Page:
Presented by:

Hart Energy OGI

(Editor’s note: This article was written on Dec. 12 and published in Oil and Gas Investor magazine on Jan. 1)

Upcoming tests of the Midland Basin’s deep Barnett Shale made headlines this past fall. But work continues in the original Barnett, in the Fort Worth Basin, including making the play’s largest operator, BKV Corp., IPO-ready.

BKV CEO Chris Kalnin, 96.1% owner,and Thailand-based energy conglomerate Banpu Pcl’s Banpu North America Corp., filed an S-1 in November to offer a to-be-determined number of public shares in the gas producer.

Part of the story BKV is pitching to potential investors is a buy-and-make-it-better narrative along with power generation and potential LNG sourcing.

Having some operations already in Appalachia, Denver-based BKV entered the Barnett in October of 2020 with a $570million cash acquisition of Devon Energy Corp.’s upstream exit from the play.

The 289,000 net acres included legacy leasehold Devon had gained from buying Mitchell Energy & Development Corp., the pre-horizontal play’s founder, in January 2002.

It also came with 3,850 operated, producing wells.

While natgas prices were still in a COVID-related demand slump in 2020, Kalnin and the team got to work on a different tack: increasing Barnett production and EURs from existing wells rather than drilling new wells.

Through September-end this past year, Barnett refracs have added 491 Bcfe of proved reserves, BKV reported in the S-1, “with an estimated 516 Bcfe of probable reserves and 167 Bcfe of possible reserves.”

The average finding and development cost for the additional reserves is 70 cents/MMcfe.

BKV estimates it has 294 additional horizontal Barnett refrac candidates, including within its newly acquired Exxon Mobil Corp. leasehold.

BKV bought the major’s Barnett upstream and midstream exit in Junelast year for $750 million.  The deal included the legacy leasehold of Fort Worth, Texas-based XTO Energy Corp., an early Barnett operator ExxonMobil bought in 2010.

The BKV buy this past summer came with some 175,000 net acres and 2,100 operated wells as well as 778 miles of gathering, compression and processing infrastructure.

It now holds some 468,000 net Barnett acres, 99% HBP, 96.1% working interest and 80.4% net revenue interest. Wells total 6,975 gross; 5,702 net.

Its Barnett proved reserves total 5.4 Tcfe (75% gas). Average five-year PDP annual decline is 7.3%; 10-year, 6.5%.

“More than a decade of technological advancements since the discovery of the Barnett, combined with significant remaining gas and NGL resources in place, have created a highly capital efficient opportunity to restimulate legacy wellbores to meaningfully increase production and enhance recovery factors and reserves,” BKV reported.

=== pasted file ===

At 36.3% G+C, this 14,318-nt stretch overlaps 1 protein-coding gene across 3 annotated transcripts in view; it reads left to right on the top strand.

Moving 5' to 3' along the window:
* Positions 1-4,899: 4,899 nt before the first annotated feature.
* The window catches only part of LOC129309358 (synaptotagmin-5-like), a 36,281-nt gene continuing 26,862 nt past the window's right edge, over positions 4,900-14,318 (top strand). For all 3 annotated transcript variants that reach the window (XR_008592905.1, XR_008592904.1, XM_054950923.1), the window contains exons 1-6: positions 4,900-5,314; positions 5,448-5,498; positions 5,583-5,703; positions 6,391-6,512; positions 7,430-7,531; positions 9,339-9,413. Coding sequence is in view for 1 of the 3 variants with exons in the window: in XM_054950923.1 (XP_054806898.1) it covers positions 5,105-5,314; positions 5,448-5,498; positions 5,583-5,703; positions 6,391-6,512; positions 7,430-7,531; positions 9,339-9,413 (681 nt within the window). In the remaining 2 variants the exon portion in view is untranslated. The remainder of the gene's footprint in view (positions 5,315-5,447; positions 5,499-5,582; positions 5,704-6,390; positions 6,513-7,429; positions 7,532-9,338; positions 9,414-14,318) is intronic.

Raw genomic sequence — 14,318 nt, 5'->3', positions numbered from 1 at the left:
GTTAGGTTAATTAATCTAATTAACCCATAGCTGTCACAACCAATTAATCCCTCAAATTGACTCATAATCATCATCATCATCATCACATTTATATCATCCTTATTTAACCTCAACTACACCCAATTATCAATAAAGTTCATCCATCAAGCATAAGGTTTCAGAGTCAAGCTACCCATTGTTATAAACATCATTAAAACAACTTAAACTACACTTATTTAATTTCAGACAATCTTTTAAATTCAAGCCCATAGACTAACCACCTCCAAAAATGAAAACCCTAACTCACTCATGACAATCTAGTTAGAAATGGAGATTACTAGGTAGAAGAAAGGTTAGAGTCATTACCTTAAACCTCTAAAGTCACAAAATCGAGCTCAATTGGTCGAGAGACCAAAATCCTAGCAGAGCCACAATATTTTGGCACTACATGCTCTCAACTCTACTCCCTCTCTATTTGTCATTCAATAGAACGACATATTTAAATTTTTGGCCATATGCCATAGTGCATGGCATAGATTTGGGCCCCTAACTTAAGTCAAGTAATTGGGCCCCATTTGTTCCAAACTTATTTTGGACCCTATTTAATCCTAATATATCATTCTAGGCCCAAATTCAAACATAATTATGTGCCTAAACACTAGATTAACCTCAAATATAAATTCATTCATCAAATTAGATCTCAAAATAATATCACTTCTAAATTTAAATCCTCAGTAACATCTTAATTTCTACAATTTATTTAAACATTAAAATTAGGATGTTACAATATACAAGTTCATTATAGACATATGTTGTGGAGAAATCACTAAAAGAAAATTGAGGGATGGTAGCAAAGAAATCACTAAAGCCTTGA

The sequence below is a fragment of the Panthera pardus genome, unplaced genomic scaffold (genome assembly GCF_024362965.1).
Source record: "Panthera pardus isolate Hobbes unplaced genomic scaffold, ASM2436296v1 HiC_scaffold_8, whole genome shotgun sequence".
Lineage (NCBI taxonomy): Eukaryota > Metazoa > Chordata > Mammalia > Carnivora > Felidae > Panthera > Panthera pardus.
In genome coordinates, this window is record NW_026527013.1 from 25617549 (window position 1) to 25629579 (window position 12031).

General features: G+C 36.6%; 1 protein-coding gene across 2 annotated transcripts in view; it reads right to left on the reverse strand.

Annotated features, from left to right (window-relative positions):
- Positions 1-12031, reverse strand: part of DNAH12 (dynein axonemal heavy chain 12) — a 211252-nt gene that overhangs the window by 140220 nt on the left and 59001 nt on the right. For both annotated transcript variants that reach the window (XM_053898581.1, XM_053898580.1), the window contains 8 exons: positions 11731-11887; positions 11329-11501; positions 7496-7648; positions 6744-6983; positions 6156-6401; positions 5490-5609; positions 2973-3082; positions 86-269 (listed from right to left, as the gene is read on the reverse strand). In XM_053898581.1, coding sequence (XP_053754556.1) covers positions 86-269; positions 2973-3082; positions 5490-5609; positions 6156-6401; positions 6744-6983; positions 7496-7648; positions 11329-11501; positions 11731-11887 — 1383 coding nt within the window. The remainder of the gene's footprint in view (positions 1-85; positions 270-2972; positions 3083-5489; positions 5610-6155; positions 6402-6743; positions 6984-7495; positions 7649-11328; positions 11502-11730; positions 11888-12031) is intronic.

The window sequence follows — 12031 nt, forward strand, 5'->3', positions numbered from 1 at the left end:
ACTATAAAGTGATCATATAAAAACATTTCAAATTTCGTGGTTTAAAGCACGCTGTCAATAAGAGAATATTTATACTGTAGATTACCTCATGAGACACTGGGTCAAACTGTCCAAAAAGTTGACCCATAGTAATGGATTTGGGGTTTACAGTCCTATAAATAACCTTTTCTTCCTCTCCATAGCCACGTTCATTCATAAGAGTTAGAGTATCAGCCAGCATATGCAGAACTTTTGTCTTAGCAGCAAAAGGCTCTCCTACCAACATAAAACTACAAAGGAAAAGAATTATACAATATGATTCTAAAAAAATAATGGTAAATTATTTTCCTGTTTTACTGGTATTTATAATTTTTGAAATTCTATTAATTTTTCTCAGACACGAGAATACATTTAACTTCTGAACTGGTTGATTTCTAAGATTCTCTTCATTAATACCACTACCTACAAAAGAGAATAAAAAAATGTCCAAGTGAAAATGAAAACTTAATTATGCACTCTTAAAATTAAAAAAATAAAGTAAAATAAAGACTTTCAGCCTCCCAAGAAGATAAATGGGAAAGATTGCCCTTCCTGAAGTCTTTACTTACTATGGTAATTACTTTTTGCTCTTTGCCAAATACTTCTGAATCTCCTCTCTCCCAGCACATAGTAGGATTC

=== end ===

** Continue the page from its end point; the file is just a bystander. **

Shale-gas producers went to school on the Barnett play in the aughts, taking the concept to gassy, tight rock in the Fayetteville, Marcellus and Haynesville shales.

In the past decade, Fort Worth Basin operations have consolidated around about a dozen producers. BKV is at the top, averaging 731 MMcfe/d net (869 MMcfe/d gross). The No. 2 Barnett producer, TotalEnergies, is producing an average 443 MMcfe/d gross.

Others are Bedrock Energy Partners (172 MMcfe/d), Javelin Energy Partners, Diversified Energy Co., United Production Partners (each with between 162 MMcfe/d and 146 MMcfe/d), EOG Resources Inc. (132 MMcfe/d), Eagle Ridge Energy (129 MMcfe/d), Sage Natural Resources (108 MMcfe/d) and ConocoPhillips Co. (39 MMcfe/d).

The 10 producers’ combined 2,356 MMcfe/d is roughly 94% of total Barnett production of some 2.5 Bcf/d.

The play’s gross output peaked in the past decade at 5 Bcf/d, according to Rob Clarke, WoodMackenzie vice president of upstream research. In 2021, Clarke took a fresh look at the Fort Worth Basin while examining the original Barnett well, C.W. Slay #1, upon the well’s 40th anniversary. The vertical produced a Bcf in its first four years, more than 2 Bcf in its first 40 and is still producing today.

“Cumulative production from the Barnett is roughly 26 Tcfe,” he told Oil and GasInvestor. “Daily production is still circa 2.5 Bcfe/d. Incredible.”

Entering the Barnett in 2020, BKV didn’t pick up a rig for the property until this past year, landing nine new wells and completing four by September-end.

Barnett-wide, the rig count was roughly five at year-end 2019; this past fall, it was 12, according to Enverus data.

BKV’s view of gas markets? There’s U.S. power-gen, which is fueled 38% by natgas these days, up from 12% in 1990.

And there’s LNG export. U.S. LNG plants are running at 91% capacity, another 4 Bcf/d is in construction and the U.S. has permitted another 27 Bcf/d. The EU bought 74% of U.S. LNG in the first nine months of 2022, up from 34% in 2021.

Some 90% of existing LNG capacity is on the Gulf Coast and, BKV noted, the Barnett is just 300 miles away.